This pattern is ubiquitous wherever the would-be central planners of economy, law, morality or any other aspect of social order assert themselves. I call it "the Complex" in reference to Ike's MIC speech and this book. It's a system that no one designed even though it is used self-consciously by those in the pinnacles of power. It's not just government - it's religion, it's the military, it's family, it's language, it's culture, it's media and entertainment, it's the whole shebang. The Complex is the the result of just two causes: human nature and the environment, where the environment includes all the facts of our present circumstances (including technologies, historical ideas, etc.)

Law and social norms (morality) are what we need to "bridge the gap" between our caveman brains and our post-agricultural, post-industrial environment. Centrally-planned law and social norms are not; they are government policy pronouncements and dogmas masquerading as law and social norms. When the government says "We will punish you for driving your car faster than this speed", that doesn't contribute one iota to the social order. It's just a policy pronouncement, an arbitrarily conditional threat.

When central-planning of law and social norms - that is, policy pronouncements and dogmas - displace actual law and social norms, there is no longer any reference by which the individual can judge what he should and should not do. The individual is living in a moral vacuum. Self-interest in a moral vacuum is everything the Hobbesian myth says it is - simple brutality. But it's absurd to point to the very agent which has brought about this moral vacuum - the Complex - as the solution to that same moral vacuum.

Clayton -

http://voluntaryistreader.wordpress.com
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hashem replied on Thu, May 24 2012 9:50 AM

Been thinking more than studying lately, the former is easier.... Some day I hope we can download books straight to our brains. Thanks for the thoughtful responses.

Whenever you find yourself on the side of the majority, it's time to pause and reflect. —Mark Twain
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Neodoxy replied on Thu, May 24 2012 3:19 PM

"Maybe I've just read too many negative stories, but I can't really concieve of a benevolent ruler"

I think that it is obvious, from listening to most politicians that they at least have good intentions. You have to be hella evil to go into an office if you realize that your only actual motivation behind this is to harm others. The other thing is that it really doesn't make financial sense. Most politicians are relatively successful lawyers, it's probably a net loss to go into congress, and no matter what being a congress person is probably a lot more stressful, even if you are just in it for the power. You also have to remember that power within the United States is spread so far apart that it's hard to call any politician a "ruler", because even if you're one of the most powerful people in the world by being a senator, the fact is your base influence over any one law is still  (1/100)/2 * %Chance of veto and rejection or it still being passed * %Chance of it being overturned by a court or some other legal technicality * %Chance that the law, once enacted will work out the way you wanted to. Even if everything else is 100% chance, you have .5% chance of  getting something you want passed. Do you really think that people who evil, and yet so intelligent they can hide their true intentions go somewhere where they have that much power?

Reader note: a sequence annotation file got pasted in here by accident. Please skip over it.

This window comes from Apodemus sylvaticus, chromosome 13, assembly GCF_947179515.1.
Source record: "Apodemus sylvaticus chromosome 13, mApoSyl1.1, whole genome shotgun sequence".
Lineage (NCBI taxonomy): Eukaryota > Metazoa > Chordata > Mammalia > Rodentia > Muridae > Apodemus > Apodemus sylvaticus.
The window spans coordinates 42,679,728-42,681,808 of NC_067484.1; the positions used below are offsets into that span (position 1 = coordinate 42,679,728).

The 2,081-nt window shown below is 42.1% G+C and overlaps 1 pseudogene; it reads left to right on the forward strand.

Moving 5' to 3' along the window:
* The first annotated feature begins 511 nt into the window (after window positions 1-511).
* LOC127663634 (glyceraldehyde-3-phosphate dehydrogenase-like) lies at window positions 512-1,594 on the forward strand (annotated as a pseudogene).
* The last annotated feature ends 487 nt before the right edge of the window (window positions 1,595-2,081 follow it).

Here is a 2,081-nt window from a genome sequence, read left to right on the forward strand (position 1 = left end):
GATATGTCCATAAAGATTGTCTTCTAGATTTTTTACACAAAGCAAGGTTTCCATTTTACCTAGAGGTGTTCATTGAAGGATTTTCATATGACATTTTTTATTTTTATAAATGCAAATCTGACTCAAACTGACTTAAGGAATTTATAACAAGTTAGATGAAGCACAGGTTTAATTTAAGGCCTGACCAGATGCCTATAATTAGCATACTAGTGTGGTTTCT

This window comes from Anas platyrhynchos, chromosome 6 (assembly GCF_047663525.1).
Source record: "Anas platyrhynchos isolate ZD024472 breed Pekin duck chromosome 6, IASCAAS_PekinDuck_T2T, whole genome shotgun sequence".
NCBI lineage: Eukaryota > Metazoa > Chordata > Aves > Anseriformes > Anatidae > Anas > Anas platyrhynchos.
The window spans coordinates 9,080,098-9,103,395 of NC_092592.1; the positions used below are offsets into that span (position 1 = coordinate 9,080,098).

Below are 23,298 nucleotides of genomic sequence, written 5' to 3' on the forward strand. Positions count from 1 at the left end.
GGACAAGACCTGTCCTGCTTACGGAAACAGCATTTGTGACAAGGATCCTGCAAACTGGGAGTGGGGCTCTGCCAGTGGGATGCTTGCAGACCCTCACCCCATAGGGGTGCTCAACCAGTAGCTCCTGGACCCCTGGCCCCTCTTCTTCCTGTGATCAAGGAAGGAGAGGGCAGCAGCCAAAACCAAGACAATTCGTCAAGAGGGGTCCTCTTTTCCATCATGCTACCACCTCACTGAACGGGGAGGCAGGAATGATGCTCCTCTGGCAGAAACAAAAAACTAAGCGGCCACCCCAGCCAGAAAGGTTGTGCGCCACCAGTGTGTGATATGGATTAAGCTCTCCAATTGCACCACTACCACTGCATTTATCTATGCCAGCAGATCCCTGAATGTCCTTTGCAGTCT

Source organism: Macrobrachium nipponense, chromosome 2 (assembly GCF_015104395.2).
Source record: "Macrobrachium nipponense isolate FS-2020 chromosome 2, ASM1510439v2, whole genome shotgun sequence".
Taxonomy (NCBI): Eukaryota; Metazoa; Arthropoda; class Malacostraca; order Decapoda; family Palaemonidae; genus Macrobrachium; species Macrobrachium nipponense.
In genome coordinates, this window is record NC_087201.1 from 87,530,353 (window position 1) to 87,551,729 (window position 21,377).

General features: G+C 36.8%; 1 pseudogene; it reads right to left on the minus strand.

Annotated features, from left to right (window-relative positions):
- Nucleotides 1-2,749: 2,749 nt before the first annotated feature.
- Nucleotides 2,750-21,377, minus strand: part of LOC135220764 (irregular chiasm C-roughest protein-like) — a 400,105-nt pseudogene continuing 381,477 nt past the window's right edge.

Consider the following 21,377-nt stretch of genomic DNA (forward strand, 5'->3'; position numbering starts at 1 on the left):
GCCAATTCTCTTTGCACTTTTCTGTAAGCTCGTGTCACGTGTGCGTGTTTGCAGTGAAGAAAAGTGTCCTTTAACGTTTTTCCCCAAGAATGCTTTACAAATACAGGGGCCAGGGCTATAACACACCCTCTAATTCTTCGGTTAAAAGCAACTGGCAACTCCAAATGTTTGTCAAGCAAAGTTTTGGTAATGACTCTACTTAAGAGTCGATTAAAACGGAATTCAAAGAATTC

Also, I have a hard time watching Barrack Obama, or most of the other presidents and believing that they really have/had negative intentions. If Obama was smart enough/a talented enough actor to perform that well then he would be able to uphold his public image far better than he does, and I feel that way about most candidates. Even if you argue that most politicians are doing what they are doing because of an innate need to control others, then they still justify it to themselves by telling themselves that it's for the good of the people. 

"I'm having trouble wrapping my mind around what is meant by "the government really doesn't rape much"... After all, it is governments who permit child sex slave trades and government leaders have been accused of child sex parties and the rates of rape in areas of the government where there is most power (i.e. the military) are just mindblowingly staggering."

  1. Even if you are right, never bring this up as a major point in an argument, you'll be laughed at.
  2. Of course there are some rapes, power breeds feeling of superiority and dehumanization. This can be seen at all levels, whether it be members of the same family molesting younger members, church officials doing the same, or teachers (state endorsed and not state endorsed alike).
  3. In every developed country the government bans sex slavery of all kinds
  4. The military is a whole different ballgame than most other areas of the government because of the criteria to be a member, the conditions they are put under, and the power that they wield. It is not representative of the government as such, and it is still expressly banned and seen as a truly heinous act, both by the government as a whole and the military.

 

 

 

 

At last those coming came and they never looked back With blinding stars in their eyes but all they saw was black...
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Wheylous replied on Thu, May 24 2012 9:51 PM

they

Who is this "they" in your question? Every single government agent?

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hashem replied on Thu, May 24 2012 10:36 PM

Wheylous, I was suggesting maybe "they" (controllers of the State) could be: "officials and "head" type positions (i.e. fed chairman), and extending to the people who actively support and would like to be officials and head type positions"

Neodoxy, my view of those who weild power through the State is almost 180 degrees different from yours. When I say maybe I've read too many stories, I'm not talking about fairy tails, but documented incidents that I've come across over just the last 5 years since I "woke up". If I refuted your whole post point by point it would look like I'm trying to argue with you but I'm really just trying to analyze the mind of powermongers.

Do I think every congressman/senator is a homosexual pedophile rapist? I have encountered enough evidence to assume that they are, until I see stronger evidence to the contrary. Going with my theory of accepting the evidence and deducing the implications, my concern is therefore along the lines of: is it the rise to power that corrupts them, or is their something about their personality that drives them to act corruptly and thus rise to power? If I ever figure that out, then I will know whether they just want a lot of things and the evil is a necessary byproduct, or if they are just evil and acquiring a lot of power is the necessary byproduct.

Whenever you find yourself on the side of the majority, it's time to pause and reflect. —Mark Twain